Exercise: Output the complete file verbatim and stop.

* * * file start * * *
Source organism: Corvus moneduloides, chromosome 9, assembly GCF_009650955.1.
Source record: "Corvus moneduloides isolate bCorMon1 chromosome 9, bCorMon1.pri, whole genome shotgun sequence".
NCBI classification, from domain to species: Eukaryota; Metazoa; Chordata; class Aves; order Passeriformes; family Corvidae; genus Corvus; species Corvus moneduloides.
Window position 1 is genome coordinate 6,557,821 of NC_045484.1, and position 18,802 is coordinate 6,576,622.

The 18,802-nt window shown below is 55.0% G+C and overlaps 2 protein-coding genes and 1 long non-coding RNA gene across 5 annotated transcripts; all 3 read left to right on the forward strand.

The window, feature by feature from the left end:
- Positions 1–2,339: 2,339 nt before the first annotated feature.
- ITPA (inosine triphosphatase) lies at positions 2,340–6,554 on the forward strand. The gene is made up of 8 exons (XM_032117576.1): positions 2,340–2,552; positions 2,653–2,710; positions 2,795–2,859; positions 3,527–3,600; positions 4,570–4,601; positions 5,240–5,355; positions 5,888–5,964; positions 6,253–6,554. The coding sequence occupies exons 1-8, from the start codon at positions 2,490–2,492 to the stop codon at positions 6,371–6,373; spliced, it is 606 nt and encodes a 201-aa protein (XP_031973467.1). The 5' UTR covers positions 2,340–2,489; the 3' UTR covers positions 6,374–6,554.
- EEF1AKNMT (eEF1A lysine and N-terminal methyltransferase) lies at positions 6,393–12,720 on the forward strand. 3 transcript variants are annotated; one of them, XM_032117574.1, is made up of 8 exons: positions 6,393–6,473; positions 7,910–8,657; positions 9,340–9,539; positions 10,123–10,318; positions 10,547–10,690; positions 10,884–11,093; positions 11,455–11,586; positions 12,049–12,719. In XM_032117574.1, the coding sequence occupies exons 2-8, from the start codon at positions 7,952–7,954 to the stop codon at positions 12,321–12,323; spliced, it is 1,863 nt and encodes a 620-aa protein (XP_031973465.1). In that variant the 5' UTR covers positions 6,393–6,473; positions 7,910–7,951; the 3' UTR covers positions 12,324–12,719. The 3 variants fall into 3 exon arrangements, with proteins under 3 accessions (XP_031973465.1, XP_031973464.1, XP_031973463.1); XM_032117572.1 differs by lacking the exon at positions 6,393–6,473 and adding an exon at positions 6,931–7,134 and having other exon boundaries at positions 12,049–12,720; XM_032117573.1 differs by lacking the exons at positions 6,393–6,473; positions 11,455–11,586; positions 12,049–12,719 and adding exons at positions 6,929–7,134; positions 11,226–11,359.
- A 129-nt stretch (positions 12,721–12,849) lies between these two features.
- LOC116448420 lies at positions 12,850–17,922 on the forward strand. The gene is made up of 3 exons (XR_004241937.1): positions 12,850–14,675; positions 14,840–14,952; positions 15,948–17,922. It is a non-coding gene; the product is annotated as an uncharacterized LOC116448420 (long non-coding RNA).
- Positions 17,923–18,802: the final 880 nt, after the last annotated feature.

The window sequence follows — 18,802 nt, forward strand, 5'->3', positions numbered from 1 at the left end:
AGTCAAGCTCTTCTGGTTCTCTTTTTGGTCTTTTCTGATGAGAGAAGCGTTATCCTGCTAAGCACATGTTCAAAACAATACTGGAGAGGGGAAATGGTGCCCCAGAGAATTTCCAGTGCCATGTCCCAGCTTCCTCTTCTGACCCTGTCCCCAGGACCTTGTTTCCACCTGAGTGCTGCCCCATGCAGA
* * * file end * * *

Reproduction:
Source organism: Corvus moneduloides, chromosome 9, assembly GCF_009650955.1.
Source record: "Corvus moneduloides isolate bCorMon1 chromosome 9, bCorMon1.pri, whole genome shotgun sequence".
NCBI classification, from domain to species: Eukaryota; Metazoa; Chordata; class Aves; order Passeriformes; family Corvidae; genus Corvus; species Corvus moneduloides.
Window position 1 is genome coordinate 6,557,821 of NC_045484.1, and position 18,802 is coordinate 6,576,622.

The 18,802-nt window shown below is 55.0% G+C and overlaps 2 protein-coding genes and 1 long non-coding RNA gene across 5 annotated transcripts; all 3 read left to right on the forward strand.

The window, feature by feature from the left end:
- Positions 1–2,339: 2,339 nt before the first annotated feature.
- ITPA (inosine triphosphatase) lies at positions 2,340–6,554 on the forward strand. The gene is made up of 8 exons (XM_032117576.1): positions 2,340–2,552; positions 2,653–2,710; positions 2,795–2,859; positions 3,527–3,600; positions 4,570–4,601; positions 5,240–5,355; positions 5,888–5,964; positions 6,253–6,554. The coding sequence occupies exons 1-8, from the start codon at positions 2,490–2,492 to the stop codon at positions 6,371–6,373; spliced, it is 606 nt and encodes a 201-aa protein (XP_031973467.1). The 5' UTR covers positions 2,340–2,489; the 3' UTR covers positions 6,374–6,554.
- EEF1AKNMT (eEF1A lysine and N-terminal methyltransferase) lies at positions 6,393–12,720 on the forward strand. 3 transcript variants are annotated; one of them, XM_032117574.1, is made up of 8 exons: positions 6,393–6,473; positions 7,910–8,657; positions 9,340–9,539; positions 10,123–10,318; positions 10,547–10,690; positions 10,884–11,093; positions 11,455–11,586; positions 12,049–12,719. In XM_032117574.1, the coding sequence occupies exons 2-8, from the start codon at positions 7,952–7,954 to the stop codon at positions 12,321–12,323; spliced, it is 1,863 nt and encodes a 620-aa protein (XP_031973465.1). In that variant the 5' UTR covers positions 6,393–6,473; positions 7,910–7,951; the 3' UTR covers positions 12,324–12,719. The 3 variants fall into 3 exon arrangements, with proteins under 3 accessions (XP_031973465.1, XP_031973464.1, XP_031973463.1); XM_032117572.1 differs by lacking the exon at positions 6,393–6,473 and adding an exon at positions 6,931–7,134 and having other exon boundaries at positions 12,049–12,720; XM_032117573.1 differs by lacking the exons at positions 6,393–6,473; positions 11,455–11,586; positions 12,049–12,719 and adding exons at positions 6,929–7,134; positions 11,226–11,359.
- A 129-nt stretch (positions 12,721–12,849) lies between these two features.
- LOC116448420 lies at positions 12,850–17,922 on the forward strand. The gene is made up of 3 exons (XR_004241937.1): positions 12,850–14,675; positions 14,840–14,952; positions 15,948–17,922. It is a non-coding gene; the product is annotated as an uncharacterized LOC116448420 (long non-coding RNA).
- Positions 17,923–18,802: the final 880 nt, after the last annotated feature.

The window sequence follows — 18,802 nt, forward strand, 5'->3', positions numbered from 1 at the left end:
AGTCAAGCTCTTCTGGTTCTCTTTTTGGTCTTTTCTGATGAGAGAAGCGTTATCCTGCTAAGCACATGTTCAAAACAATACTGGAGAGGGGAAATGGTGCCCCAGAGAATTTCCAGTGCCATGTCCCAGCTTCCTCTTCTGACCCTGTCCCCAGGACCTTGTTTCCACCTGAGTGCTGCCCCATGCAGA